Alzheimer’s, the Herpes Virus, and Chickenpox: How They’re Connected

Alzheimer’s, the Herpes Virus, and Chickenpox: How They’re Connected

It can be a doomed chain reaction. Getting your shingles vaccine can help.

At present, Alzheimer’s is the most common type of dementia worldwide. An estimated 5.6 million people over the age of 65 are suffering from the disease in the US, as well as around 200,000 who have early-onset Alzheimer’s at a younger age.

The root exact cause of this type of dementia has so far eluded scientists. New discoveries are being made every day, however, and one of these has to do with the connection between Alzheimer’s, the herpes virus, and the virus that causes chickenpox.

Researchers have discovered the three diseases are intertwined.  Here’s what scientists now know and how their discoveries could help advance modern medicine.

If the chickenpox virus reawakens, it can also wake up herpes

Scientists from Tufts University in partnership with researchers from the University of Oxford used a model that imitates the human brain to make their discoveries. This 3D human tissue culture was populated in sponges with neural stem cells that grew to function as they would normally in your brain.

It was found that in neural brain cells that experience a certain chain of events,  Alzheimer’s could potentially be triggered in some patients.

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It all starts earlier in life. Most people catch chickenpox as an early childhood illness. Today, children are also vaccinated against this disease. This virus, like the one that causes herpes, is tricky and lies dormant in your nervous system after you recover from the illness. This occurs for years after your initial infection.

In some people, this chicken pox virus reawakens later in life in the form of shingles. If this happens and you also have been exposed to the herpes virus at some point, this re-exposure to the chickenpox virus can also re-awaken the herpes virus in your system. It’s a tragic chain of events. When this happens, the early stages of Alzheimer’s can be set in motion. The reactivation of both viruses one after the other can lead to increased inflammation in the brain. This can lead to the accumulation of plaque on the brain and the loss of clear thinking typically found in people who have Alzheimer’s.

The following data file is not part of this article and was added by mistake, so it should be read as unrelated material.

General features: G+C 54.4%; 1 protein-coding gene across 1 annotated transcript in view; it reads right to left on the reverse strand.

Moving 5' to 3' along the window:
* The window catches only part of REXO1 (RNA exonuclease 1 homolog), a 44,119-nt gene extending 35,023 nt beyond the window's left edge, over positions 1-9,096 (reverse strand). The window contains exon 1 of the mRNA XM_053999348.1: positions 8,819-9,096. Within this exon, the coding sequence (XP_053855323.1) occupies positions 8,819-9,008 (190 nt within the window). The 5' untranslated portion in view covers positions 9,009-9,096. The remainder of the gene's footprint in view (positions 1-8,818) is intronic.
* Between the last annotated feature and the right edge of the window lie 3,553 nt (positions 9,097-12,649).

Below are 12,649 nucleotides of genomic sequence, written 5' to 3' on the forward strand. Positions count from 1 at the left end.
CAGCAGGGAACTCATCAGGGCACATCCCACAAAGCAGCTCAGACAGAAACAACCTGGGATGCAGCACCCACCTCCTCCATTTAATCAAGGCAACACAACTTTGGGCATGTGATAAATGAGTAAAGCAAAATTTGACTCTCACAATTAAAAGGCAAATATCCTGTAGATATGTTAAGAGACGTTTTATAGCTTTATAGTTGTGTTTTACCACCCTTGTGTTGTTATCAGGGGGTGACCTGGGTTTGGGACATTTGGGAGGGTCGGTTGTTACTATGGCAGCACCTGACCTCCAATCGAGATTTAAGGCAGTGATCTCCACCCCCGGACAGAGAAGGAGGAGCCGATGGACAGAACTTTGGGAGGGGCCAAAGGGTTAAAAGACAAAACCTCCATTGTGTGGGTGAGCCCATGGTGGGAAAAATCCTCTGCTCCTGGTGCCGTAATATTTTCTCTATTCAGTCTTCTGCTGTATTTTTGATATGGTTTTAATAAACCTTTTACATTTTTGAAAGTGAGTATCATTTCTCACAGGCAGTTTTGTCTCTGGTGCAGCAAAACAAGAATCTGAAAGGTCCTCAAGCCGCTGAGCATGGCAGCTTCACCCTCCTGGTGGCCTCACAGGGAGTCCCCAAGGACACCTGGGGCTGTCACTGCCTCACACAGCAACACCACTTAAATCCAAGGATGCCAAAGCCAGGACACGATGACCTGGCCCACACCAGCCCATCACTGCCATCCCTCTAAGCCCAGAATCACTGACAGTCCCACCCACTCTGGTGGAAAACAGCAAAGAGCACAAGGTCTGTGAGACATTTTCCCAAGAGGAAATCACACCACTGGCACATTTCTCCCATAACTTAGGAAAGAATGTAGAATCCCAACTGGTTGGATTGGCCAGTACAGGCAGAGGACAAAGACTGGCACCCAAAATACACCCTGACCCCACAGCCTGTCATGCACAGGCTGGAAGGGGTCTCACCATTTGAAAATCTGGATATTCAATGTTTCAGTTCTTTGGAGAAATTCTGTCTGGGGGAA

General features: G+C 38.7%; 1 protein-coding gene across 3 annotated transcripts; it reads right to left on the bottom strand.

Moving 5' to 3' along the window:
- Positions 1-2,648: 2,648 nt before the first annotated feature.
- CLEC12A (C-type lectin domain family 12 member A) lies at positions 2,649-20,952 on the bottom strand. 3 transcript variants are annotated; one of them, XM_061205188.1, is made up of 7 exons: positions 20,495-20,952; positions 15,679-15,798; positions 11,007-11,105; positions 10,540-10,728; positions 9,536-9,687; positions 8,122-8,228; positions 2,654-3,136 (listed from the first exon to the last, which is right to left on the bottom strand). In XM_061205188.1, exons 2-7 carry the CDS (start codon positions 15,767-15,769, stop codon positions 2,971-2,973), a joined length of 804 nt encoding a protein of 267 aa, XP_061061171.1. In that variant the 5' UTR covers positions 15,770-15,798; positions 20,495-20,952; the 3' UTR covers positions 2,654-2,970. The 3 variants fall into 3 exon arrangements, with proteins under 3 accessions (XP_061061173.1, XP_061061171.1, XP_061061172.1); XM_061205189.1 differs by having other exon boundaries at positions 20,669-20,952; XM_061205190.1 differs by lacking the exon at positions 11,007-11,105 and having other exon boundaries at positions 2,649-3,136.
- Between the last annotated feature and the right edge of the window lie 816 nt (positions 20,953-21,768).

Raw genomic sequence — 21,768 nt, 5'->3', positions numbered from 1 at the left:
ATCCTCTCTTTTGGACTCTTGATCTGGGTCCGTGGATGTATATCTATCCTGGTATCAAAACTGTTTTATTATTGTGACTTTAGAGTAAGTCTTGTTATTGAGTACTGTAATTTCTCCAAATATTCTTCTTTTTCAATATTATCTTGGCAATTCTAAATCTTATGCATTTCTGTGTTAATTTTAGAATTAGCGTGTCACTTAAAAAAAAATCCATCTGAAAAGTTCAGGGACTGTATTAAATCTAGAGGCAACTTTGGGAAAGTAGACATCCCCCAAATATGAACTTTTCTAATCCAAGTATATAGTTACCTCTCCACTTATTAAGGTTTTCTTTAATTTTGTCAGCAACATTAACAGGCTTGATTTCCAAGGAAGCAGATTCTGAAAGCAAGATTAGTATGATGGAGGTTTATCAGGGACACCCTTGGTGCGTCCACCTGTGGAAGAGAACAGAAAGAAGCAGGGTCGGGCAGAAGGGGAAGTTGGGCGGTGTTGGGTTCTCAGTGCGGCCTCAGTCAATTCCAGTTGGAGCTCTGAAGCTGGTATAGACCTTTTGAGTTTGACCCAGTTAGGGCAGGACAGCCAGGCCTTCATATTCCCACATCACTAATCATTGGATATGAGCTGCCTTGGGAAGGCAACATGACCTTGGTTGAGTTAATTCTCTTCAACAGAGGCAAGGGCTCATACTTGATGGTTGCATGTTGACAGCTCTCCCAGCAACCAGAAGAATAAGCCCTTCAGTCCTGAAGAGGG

Multiple routes to the disease

Of course, some people develop dementia for other reasons. Researchers are saying this newly discovered route likely isn’t the only cause of the disease but it could be a common one. Some people develop Alzheimers due to being obese, suffering from head trauma, or some other risk factor like drinking too much alcohol for many years. Because so many people get chickenpox and encounter the oral herpes virus throughout their lifetime, however, this particular pathway is one scientists say they want to focus on even more.

One good thing that’s been discovered amongst all of this is that the rates of Alzheimer’s disease tend to go down when seniors get their shingles vaccine. This vaccine is recommended by the CDC for people aged 50 and over in the US.

So, make your appointment and be sure to get your shingles shot.

To learn about this study and about shingles vaccine, click hereFor information about the shingles vaccine, click here.

photo credits: PopTika/

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